You don’t have to be in New Orleans to enjoy the traditional king cake during Carnival season.
The two-month period between Epiphany (Jan. 6) and Mardi Gras (March 5) is when the cakes are most in demand, especially at chef Olivier Dessyn’s Mille-Feuille Bakery & Cafe, which has been busy pulling its galette de Rois out of the oven since December.
“People have been calling like crazy,” said Matthew Parker, an employee at Mille-Feuille. “They were in very high demand before [Epiphany] came and after. It’s beyond delicious.”
What is a king cake exactly?
There are two types of king cake — the traditional French galette des Rois, which is typically made to celebrate Epiphany (Three Kings Day), and the colorful king cake — baked to celebrate Mardis Gras. Both types hold a small figure that one must discover while eating it.
The galette typically holds a small crown or bean figurine while the king cake is baked with a small baby figure. The rule with both cakes is the same — whoever finds the figure is “crowned” “king” or “queen” for the day.
How are they made?
A typical French galette is made with a top and bottom puff pastry, which sandwich frangipane, a custard-y filling. Mille-Feuille’s Galette des Rois is made with almond cream and frangipane inside a flaky puff pastry and includes a small porcelain charm that is baked inside.
“What is really funny is after January, we don’t talk galette anymore,” said Stephanie Liot, a spokeswoman for the bakery. “And shops won’t sell it in spring, summer or fall, even though the buttery crust puff dough is wonderful and the frangipane — the almond, custard cream and rum flavor — is so delicious. We are programmed to forget it and remember mid-December.”
Most French bakeries sell the galette during January, but some like Mille-Feuille sell it until Mardi Gras.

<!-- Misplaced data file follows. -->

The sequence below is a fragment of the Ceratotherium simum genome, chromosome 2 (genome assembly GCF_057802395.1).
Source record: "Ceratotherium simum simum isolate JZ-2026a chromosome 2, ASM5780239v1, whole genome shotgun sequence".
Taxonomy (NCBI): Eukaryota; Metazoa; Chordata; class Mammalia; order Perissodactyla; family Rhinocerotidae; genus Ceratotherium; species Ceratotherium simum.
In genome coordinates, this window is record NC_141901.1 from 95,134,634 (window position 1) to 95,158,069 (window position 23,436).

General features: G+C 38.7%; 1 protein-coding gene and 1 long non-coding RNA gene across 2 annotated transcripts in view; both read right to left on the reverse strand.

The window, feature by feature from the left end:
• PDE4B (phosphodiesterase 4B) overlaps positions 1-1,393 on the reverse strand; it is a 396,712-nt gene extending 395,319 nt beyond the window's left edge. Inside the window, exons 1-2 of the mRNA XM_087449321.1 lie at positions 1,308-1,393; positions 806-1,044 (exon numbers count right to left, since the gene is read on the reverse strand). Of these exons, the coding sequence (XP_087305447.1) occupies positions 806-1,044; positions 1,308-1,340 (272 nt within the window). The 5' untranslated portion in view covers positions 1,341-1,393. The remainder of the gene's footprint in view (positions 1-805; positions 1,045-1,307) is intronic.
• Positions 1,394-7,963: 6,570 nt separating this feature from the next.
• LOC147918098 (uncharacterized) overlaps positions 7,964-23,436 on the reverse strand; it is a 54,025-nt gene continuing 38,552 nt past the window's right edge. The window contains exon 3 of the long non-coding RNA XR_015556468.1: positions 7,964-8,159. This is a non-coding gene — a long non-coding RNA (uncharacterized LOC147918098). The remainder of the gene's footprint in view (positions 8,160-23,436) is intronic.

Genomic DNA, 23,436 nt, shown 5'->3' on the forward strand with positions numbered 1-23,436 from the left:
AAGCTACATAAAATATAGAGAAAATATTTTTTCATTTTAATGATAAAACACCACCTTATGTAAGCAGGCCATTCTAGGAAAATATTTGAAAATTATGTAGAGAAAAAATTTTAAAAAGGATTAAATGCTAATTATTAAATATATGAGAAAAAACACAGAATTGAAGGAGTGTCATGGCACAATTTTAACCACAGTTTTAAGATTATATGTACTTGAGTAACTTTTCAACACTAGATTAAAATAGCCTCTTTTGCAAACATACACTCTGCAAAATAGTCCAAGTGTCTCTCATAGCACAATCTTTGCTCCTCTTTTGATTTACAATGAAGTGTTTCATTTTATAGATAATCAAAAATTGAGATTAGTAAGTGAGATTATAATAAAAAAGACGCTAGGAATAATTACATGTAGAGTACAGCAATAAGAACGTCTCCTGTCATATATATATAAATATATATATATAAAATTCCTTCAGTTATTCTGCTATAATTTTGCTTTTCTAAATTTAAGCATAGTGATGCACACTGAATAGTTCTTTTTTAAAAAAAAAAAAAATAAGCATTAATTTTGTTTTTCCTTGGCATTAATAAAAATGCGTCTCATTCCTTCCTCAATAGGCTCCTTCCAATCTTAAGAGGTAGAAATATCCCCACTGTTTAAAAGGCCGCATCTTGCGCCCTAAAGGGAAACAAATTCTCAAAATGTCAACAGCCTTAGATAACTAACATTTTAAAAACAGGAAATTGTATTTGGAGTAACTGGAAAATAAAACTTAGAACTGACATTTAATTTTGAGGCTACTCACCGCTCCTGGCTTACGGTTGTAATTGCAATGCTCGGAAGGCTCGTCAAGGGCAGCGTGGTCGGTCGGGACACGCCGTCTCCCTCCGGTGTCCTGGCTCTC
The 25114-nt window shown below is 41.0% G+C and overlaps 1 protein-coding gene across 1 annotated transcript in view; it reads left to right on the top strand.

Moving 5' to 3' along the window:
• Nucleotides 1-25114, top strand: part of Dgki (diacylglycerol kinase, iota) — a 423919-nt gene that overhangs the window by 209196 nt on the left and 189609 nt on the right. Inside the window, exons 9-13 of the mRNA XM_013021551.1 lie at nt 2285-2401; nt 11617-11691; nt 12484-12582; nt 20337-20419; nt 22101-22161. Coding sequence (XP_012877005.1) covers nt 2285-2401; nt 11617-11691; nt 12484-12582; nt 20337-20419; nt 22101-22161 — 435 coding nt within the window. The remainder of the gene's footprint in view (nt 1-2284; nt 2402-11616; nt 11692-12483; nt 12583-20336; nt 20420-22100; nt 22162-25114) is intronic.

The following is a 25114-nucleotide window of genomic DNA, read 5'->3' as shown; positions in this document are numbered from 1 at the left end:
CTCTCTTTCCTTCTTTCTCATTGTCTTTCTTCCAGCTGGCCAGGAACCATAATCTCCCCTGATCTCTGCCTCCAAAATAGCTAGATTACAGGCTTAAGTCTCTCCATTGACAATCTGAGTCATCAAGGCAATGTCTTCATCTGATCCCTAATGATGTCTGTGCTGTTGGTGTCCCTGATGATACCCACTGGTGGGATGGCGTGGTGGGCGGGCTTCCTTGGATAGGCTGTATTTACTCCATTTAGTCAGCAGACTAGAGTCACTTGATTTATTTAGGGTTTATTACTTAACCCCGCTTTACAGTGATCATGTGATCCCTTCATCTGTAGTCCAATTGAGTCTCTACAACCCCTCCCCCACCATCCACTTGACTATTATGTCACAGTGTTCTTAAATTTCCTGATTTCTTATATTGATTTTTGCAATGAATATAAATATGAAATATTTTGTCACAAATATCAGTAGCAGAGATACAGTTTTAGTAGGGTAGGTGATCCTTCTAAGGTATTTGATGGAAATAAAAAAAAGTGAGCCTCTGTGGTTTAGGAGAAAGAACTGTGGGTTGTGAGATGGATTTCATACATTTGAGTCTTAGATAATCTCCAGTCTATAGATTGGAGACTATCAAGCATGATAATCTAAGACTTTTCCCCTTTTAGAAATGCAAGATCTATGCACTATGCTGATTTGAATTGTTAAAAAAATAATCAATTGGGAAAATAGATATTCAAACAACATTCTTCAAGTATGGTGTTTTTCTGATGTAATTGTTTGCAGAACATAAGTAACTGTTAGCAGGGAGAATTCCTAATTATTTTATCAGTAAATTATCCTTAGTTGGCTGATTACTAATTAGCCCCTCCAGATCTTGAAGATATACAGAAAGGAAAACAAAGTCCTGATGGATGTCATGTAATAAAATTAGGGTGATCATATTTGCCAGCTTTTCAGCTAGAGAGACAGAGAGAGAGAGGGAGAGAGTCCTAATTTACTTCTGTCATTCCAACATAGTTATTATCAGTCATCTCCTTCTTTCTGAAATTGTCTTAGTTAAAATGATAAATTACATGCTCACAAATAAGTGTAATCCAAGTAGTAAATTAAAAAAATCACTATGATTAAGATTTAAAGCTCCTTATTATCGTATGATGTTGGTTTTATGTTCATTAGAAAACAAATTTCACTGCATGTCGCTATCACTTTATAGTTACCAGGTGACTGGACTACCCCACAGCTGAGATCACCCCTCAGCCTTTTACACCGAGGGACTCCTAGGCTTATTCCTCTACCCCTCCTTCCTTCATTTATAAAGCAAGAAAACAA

The king cake associated with Mardi Gras is more of a brioche that is most popular in New Orleans, Loit said.
To celebrate the fun that comes with Carnival, the king cake is usually baked as a Bundt cake (there’s no middle) and is splashed with frosting before it is covered with royal purple, gold and green sprinkles. Instead of a bean, a baby figurine is placed inside.
Why a baby?
The figurine, which is either plastic or porcelain, is meant to symbolize the baby Jesus, whether it’s a bean or a baby. But in recent years, the baby and bean have come to symbolize luck and prosperity.
“We buy a large galette to share and we place it on the table,” Liot said. “A charm — a little fève (bean) in porcelain — is placed into the galette. The youngest person of the family has to go under the table and close his eyes and tells who gets the next slice.”
Where can I find one in the city?
You can always check your local French patisserie, but many stop selling their galettes after January. As for the New Orleans king cake, they’re a little trickier to find:
- Mille-Feuille Bakery‘s Galette des Rois comes in two sizes at $24.90 and $39.90, respectively. They’re available through March 5.
- Épicerie Boulud carries Galette des Rois with a hidden trinket among the flaky pastry layers and rich frangipane for $42, starting on Feb. 26.
- Brooklyn Kolache offers king cake rolls, which are made from the company’s slow rise yeast dough, sprinkled with a thin layer of brown sugar, cinnamon and sweet cream cheese filling before they are rolled into buns. They’re topped with sweet cream cheese glaze and sprinkled again with colored sanding sugar. Each one is $4 and they’re made in limited batches every day, but you can order them in advance at brooklynkolacheco.com through March 5.
- In the spirit of a king cake, Billy’s Bakery‘s four Manhattan locations are serving a king cake cupcake made with cinnamon batter with cream cheese frosting and Mardi Gras-inspired royal icing topped with a small baby trinket for $3.95 each.